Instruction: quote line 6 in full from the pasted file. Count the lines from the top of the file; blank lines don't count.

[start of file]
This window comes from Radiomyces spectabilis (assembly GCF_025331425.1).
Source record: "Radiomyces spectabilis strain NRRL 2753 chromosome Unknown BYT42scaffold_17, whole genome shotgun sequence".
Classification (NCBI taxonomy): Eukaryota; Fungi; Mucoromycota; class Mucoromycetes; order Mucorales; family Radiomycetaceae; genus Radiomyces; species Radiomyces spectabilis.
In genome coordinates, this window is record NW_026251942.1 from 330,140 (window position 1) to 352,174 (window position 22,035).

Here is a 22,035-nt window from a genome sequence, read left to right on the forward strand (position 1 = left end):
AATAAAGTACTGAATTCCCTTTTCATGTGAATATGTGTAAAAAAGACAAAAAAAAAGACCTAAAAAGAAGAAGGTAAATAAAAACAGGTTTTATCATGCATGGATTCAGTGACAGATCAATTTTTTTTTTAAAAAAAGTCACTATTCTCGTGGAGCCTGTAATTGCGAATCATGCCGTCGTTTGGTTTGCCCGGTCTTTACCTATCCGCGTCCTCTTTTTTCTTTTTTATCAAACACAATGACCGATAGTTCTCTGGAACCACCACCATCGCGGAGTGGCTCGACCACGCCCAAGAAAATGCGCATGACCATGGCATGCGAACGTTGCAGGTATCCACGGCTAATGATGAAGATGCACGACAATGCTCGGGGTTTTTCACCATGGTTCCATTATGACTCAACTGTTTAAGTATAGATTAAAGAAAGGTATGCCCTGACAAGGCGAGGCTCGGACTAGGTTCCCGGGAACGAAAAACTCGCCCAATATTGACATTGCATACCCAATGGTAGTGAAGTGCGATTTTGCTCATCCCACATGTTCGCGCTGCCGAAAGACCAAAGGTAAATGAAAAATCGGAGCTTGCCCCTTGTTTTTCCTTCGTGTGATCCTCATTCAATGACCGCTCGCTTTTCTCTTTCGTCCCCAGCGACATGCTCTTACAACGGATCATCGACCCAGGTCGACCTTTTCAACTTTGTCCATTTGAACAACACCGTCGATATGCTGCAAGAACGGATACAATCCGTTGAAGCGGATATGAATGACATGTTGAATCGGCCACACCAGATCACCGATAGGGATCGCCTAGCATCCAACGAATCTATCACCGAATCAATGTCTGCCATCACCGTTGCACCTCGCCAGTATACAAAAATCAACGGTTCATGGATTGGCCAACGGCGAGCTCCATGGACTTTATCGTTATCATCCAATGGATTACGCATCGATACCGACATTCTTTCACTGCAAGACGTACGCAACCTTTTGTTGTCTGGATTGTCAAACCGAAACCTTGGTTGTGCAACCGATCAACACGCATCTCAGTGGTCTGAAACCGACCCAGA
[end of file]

AATAAAGTACTGAATTCCCTTTTCATGTGAATATGTGTAAAAAAGACAAAAAAAAAGACCTAAAAAGAAGAAGGTAAATAAAAACAGGTTTTATCATGCATGGATTCAGTGACAGATCAATTTTTTTTTTAAAAAAAGTCACTATTCTCGTGGAGCCTGTAATTGCGAATCATGCCGTCGTTTGGTTTGCCCGGTCTTTACCTATCCGCGTCCTCTTTTTTCTTTTTTATCAAACACAATGACCGATAGTTCTCTGGAACCACCACCATCGCGGAGTGGCTCGACCACGCCCAAGAAAATGCGCATGACCATGGCATGCGAACGTTGCAGGTATCCACGGCTAATGATGAAGATGCACGACAATGCTCGGGGTTTTTCACCATGGTTCCATTATGACTCAACTGTTTAAGTATAGATTAAAGAAAGGTATGCCCTGACAAGGCGAGGCTCGGACTAGGTTCCCGGGAACGAAAAACTCGCCCAATATTGACATTGCATACCCAATGGTAGTGAAGTGCGATTTTGCTCATCCCACATGTTCGCGCTGCCGAAAGACCAAAGGTAAATGAAAAATCGGAGCTTGCCCCTTGTTTTTCCTTCGTGTGATCCTCATTCAATGACCGCTCGCTTTTCTCTTTCGTCCCCAGCGACATGCTCTTACAACGGATCATCGACCCAGGTCGACCTTTTCAACTTTGTCCATTTGAACAACACCGTCGATATGCTGCAAGAACGGATACAATCCGTTGAAGCGGATATGAATGACATGTTGAATCGGCCACACCAGATCACCGATAGGGATCGCCTAGCATCCAACGAATCTATCACCGAATCAATGTCTGCCATCACCGTTGCACCTCGCCAGTATACAAAAATCAACGGTTCATGGATTGGCCAACGGCGAGCTCCATGGACTTTATCGTTATCATCCAATGGATTACGCATCGATACCGACATTCTTTCACTGCAAGACGTACGCAACCTTTTGTTGTCTGGATTGTCAAACCGAAACCTTGGTTGTGCAACCGATCAACACGCATCTCAGTGGTCTGAAACCGACCCAGA